Why is it that most pike anglers favour lures on trout waters where lives are banned? The only benefit I can see it being able to cover lots of water, once the fish are located, why not try other methods? My best days piking occurred on a venue in Ireland. Three hours in a boat resulted in 13 fish, six doubles, best 19lbs. All to close-in static deads. The whole time I was lure fishing with the other rod and not a single follow resulted. Granted, it was not a trout reservoir, but it was a large water with a very high biomass of fish (coarse anglers were taking 100lbs + nets of roach and bream) and the pike were very ‘thickset’ in profile with the lake record at 38lbs.


* * * *


Wire traces? Why?


Again I’ll say from the start, I use them and always have. I also believe fish welfare is an important consideration (before anyone gets the wrong impression).


I’m not suggesting for one second that they are not required, but thinking to myself and looking back – I’ve landed loads of pike accidently when fishing with light tackle using maggot, worm, bread, etc, without any problems. In fact I reckon I’ve lost more chub through ‘bite-offs’ over the years than pike, yet no one insists on using wire for them? It’s also interesting that the pike I’ve landed on standard rigs have been hooked in the scissors or top lip, as opposed to the deep hooking that sometimes occurs with conventional rigs.


As radical as it sounds, I sometimes wonder if we’re missing a trick here and that a single hook, different rig and non-wire trace material may well be better? 


Sadly I cant see major changes forthcoming, largely due to ‘set in stone’ prejudices of how it should be done and the large number of rules and guidelines that follow them. (that maybe a topic for my next rambling….)


Hope this is good food for thought.

4 Responses to “Guest article by Mark Hewitt…His thoughts on Pike Fishing”

  1. I very rarely leave comments on sites and forums but felt I had to after reading this article, it is so good to hear someone else who shares our thinking towards the quite fragile pike! I get so fed up listening to match guys comaining about the pike and watching people in the winter on their annual pike day out throwing huge trebles tide to winch cable into waters and then hauling out any poor pike they catch and treating it like a shark caught in the 1920s!!! I have been using single hooks barbless hooks for pike for years and although I may drop the odd fish I am positive I get so many more takes fishing with small single hooks on very soft wire. It’s about time the fishing press did something to teach people just how fragile and important exos is.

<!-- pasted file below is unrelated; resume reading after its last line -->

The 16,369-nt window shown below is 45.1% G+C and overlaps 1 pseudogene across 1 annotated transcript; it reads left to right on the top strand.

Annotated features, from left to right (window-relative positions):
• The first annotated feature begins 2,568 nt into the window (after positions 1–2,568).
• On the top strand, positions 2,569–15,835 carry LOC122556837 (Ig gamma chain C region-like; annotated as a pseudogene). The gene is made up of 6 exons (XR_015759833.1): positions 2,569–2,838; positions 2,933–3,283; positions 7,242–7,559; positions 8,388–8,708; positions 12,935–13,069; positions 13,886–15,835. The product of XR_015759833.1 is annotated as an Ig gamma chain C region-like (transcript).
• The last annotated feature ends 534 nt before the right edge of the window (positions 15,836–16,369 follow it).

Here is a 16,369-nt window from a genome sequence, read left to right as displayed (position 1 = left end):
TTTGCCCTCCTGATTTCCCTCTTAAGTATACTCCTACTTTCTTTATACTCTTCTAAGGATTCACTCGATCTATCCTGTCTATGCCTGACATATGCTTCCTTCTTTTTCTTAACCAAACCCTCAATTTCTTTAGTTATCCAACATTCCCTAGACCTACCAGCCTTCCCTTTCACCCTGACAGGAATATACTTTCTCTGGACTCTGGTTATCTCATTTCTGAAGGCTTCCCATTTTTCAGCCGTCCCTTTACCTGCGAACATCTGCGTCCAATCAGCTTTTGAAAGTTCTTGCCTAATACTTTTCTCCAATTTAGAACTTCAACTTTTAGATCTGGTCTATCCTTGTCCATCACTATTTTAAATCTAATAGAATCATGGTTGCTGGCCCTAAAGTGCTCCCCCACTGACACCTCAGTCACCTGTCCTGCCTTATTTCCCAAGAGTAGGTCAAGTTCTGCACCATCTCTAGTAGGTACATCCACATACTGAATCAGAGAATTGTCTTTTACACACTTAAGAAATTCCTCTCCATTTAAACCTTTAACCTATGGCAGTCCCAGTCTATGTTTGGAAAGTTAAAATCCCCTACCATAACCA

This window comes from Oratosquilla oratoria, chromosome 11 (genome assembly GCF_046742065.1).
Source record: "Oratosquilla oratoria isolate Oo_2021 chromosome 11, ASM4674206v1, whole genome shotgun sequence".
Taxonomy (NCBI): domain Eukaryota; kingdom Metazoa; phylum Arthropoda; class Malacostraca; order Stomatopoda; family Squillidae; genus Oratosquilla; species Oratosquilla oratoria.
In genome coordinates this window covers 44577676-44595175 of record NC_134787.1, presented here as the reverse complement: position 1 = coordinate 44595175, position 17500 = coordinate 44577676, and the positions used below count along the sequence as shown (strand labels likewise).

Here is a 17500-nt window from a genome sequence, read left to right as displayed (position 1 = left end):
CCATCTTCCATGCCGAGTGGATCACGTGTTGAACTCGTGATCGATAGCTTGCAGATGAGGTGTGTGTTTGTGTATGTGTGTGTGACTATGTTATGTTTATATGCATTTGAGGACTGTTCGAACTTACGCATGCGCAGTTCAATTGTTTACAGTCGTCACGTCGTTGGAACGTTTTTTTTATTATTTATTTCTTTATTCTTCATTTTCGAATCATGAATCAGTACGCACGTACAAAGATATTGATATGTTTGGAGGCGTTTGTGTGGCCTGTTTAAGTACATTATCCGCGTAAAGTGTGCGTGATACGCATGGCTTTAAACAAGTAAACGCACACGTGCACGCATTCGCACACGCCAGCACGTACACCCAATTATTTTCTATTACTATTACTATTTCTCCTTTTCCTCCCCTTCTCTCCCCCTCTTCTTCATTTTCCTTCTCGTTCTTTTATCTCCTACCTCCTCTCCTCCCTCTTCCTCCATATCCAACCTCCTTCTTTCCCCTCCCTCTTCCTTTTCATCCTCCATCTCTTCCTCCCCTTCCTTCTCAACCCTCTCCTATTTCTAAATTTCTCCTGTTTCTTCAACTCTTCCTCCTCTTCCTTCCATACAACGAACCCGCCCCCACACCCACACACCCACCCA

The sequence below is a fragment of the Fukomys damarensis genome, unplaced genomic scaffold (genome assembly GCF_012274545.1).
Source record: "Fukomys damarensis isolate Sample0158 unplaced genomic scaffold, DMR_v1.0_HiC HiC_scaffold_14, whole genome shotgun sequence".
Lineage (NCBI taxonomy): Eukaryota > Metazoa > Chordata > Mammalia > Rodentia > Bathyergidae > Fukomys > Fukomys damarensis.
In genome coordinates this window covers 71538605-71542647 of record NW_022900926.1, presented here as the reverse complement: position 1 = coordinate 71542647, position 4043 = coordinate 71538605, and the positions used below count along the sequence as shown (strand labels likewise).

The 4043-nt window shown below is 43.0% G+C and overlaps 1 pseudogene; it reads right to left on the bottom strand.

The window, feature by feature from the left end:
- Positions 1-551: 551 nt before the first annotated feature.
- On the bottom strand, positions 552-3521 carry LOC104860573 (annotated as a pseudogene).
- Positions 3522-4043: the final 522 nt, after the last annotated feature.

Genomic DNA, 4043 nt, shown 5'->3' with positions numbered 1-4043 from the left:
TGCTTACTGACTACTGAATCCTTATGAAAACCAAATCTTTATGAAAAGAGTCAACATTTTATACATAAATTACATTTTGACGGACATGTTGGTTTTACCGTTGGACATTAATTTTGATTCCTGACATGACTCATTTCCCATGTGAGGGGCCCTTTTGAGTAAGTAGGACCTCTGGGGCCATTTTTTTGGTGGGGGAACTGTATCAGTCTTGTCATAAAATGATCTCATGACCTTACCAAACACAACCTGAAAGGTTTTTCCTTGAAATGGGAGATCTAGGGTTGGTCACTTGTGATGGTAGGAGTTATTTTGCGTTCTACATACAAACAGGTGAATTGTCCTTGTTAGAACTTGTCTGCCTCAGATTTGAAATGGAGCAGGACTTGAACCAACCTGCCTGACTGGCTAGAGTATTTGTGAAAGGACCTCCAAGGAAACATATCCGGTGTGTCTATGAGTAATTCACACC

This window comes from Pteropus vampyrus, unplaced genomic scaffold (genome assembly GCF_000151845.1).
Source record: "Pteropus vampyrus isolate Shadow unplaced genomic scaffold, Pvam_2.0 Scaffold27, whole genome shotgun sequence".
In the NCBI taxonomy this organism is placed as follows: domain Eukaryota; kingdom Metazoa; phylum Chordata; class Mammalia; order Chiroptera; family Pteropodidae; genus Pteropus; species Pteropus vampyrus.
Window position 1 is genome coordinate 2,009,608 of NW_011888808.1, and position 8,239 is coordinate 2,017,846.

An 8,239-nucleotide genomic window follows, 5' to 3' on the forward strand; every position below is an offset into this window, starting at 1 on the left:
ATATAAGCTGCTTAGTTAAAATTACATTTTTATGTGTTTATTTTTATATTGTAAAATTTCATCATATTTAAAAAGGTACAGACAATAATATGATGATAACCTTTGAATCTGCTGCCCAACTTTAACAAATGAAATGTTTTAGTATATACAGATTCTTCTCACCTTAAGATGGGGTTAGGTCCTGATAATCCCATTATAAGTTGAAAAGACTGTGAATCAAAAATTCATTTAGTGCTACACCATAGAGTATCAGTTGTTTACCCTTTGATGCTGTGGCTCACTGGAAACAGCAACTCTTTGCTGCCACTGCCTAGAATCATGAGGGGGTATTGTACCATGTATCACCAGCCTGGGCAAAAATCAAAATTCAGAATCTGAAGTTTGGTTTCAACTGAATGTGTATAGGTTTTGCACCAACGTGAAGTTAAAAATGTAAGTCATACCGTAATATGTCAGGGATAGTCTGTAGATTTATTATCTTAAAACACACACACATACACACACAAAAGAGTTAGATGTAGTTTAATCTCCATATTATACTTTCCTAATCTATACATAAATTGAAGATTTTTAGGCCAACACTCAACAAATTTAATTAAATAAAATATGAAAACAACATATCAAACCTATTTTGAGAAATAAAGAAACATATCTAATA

2. Totally agree, Pike fishing tactics are the same now as when I swas a boy, A long long time ago, Traces, A ggod Point. I have, even as a kid looked at pikes teeth and none meet when mouth closed, so, how can the line get bitten, it can not ! it might get snagged if it is pulled across a tooth, but so could the line before the set up, if pulled across a structure, a tree, a rock, many things. So, now I use straight through 15lb line tied to 2 x hooks, ( 1 treble & 1 Single, barbless, and while I do not catch hundreds of Pike, I have never been bitten through the line. Try it, it feels better & more precise.

  3. Some nice points, totally agree regarding the single hooks.
    However 15lb mono is insanity! It’s not about the bite, as you mentioned, it’s having stressed line pulled over a needle sharp point that will break it.
    You will be bitten/broken off fishing for pike like this, and typically it will be one of the bigger pike you’ve seen!

  4. Personally I myself am a “trace” angler but I think it needs discussion and experimentation